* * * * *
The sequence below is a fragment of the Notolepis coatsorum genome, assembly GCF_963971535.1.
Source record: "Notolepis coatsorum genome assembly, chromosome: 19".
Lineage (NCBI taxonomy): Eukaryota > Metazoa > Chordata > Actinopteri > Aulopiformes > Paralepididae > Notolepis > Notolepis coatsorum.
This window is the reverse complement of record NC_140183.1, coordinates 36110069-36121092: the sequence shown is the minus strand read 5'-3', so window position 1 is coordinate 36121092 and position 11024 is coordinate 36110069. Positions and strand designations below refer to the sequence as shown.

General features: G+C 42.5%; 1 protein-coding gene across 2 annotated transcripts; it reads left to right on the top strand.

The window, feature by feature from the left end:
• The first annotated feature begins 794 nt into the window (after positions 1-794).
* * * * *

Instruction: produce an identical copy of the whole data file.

The sequence below is a fragment of the Notolepis coatsorum genome, assembly GCF_963971535.1.
Source record: "Notolepis coatsorum genome assembly, chromosome: 19".
Lineage (NCBI taxonomy): Eukaryota > Metazoa > Chordata > Actinopteri > Aulopiformes > Paralepididae > Notolepis > Notolepis coatsorum.
This window is the reverse complement of record NC_140183.1, coordinates 36110069-36121092: the sequence shown is the minus strand read 5'-3', so window position 1 is coordinate 36121092 and position 11024 is coordinate 36110069. Positions and strand designations below refer to the sequence as shown.

General features: G+C 42.5%; 1 protein-coding gene across 2 annotated transcripts; it reads left to right on the top strand.

The window, feature by feature from the left end:
• The first annotated feature begins 794 nt into the window (after positions 1-794).